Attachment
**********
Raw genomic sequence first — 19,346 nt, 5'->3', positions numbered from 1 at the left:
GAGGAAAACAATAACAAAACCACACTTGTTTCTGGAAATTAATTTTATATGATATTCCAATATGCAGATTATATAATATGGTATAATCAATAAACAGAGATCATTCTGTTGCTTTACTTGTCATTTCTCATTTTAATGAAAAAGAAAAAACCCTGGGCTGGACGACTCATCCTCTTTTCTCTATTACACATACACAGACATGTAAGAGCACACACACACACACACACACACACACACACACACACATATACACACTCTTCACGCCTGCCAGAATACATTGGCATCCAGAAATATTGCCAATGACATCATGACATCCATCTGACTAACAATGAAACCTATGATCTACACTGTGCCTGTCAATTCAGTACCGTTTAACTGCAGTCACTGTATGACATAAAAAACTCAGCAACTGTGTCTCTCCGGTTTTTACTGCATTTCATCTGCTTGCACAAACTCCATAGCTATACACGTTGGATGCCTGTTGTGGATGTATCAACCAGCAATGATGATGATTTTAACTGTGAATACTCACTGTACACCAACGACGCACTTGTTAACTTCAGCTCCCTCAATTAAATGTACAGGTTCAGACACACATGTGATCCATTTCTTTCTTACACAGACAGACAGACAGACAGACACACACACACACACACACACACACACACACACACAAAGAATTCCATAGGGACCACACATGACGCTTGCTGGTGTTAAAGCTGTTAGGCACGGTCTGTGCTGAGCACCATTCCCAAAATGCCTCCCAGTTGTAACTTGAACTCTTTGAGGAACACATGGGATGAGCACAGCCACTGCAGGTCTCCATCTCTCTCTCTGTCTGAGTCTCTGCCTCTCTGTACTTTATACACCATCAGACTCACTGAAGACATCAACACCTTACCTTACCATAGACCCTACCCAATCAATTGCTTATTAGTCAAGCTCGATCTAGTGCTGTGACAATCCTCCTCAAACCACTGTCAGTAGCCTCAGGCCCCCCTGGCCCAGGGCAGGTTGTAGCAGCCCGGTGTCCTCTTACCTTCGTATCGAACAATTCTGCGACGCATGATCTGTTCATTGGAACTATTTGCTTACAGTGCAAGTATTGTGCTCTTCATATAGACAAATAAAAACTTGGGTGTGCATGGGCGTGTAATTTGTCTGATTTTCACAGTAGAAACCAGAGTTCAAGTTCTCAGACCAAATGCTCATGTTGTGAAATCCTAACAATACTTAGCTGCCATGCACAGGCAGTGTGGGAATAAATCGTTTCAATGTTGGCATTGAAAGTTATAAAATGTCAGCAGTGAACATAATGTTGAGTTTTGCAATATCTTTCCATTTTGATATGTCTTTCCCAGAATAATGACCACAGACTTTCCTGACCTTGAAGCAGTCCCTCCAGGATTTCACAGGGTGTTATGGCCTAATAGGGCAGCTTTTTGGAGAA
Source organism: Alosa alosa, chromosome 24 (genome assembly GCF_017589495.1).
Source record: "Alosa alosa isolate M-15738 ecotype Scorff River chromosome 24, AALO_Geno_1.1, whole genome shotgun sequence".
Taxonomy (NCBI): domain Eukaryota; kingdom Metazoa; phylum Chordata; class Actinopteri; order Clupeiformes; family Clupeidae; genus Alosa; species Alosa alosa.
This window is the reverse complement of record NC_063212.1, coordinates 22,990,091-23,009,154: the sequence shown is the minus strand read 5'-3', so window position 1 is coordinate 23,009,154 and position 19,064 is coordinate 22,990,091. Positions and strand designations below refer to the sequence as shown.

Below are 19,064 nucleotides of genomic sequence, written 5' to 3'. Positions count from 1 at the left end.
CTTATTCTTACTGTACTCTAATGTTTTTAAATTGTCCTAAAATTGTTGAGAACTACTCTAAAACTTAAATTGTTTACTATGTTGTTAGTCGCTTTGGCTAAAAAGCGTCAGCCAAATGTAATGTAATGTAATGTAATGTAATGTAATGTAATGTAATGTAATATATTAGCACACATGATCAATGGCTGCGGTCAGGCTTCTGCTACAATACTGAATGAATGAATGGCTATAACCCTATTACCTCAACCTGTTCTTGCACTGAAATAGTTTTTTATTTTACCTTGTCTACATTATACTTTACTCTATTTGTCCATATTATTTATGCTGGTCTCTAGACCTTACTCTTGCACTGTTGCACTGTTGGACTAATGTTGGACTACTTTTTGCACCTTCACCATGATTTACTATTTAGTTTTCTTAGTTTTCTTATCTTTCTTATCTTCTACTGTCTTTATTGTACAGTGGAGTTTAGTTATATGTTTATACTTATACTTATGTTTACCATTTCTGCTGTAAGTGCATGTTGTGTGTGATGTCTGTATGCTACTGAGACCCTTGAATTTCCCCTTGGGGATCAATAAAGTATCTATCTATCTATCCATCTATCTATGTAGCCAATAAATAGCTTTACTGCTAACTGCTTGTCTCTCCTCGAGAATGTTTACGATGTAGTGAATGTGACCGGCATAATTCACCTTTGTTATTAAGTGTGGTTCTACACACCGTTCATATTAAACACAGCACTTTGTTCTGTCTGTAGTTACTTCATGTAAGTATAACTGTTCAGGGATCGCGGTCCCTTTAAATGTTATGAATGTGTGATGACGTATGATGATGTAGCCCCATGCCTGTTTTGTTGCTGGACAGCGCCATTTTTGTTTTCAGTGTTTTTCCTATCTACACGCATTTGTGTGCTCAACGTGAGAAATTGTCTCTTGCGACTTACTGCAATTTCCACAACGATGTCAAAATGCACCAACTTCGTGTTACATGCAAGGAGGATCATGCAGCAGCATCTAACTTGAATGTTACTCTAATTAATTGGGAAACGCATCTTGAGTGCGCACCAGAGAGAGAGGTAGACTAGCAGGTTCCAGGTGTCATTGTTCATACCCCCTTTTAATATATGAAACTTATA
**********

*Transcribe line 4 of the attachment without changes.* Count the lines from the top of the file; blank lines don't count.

Source record: "Alosa alosa isolate M-15738 ecotype Scorff River chromosome 24, AALO_Geno_1.1, whole genome shotgun sequence".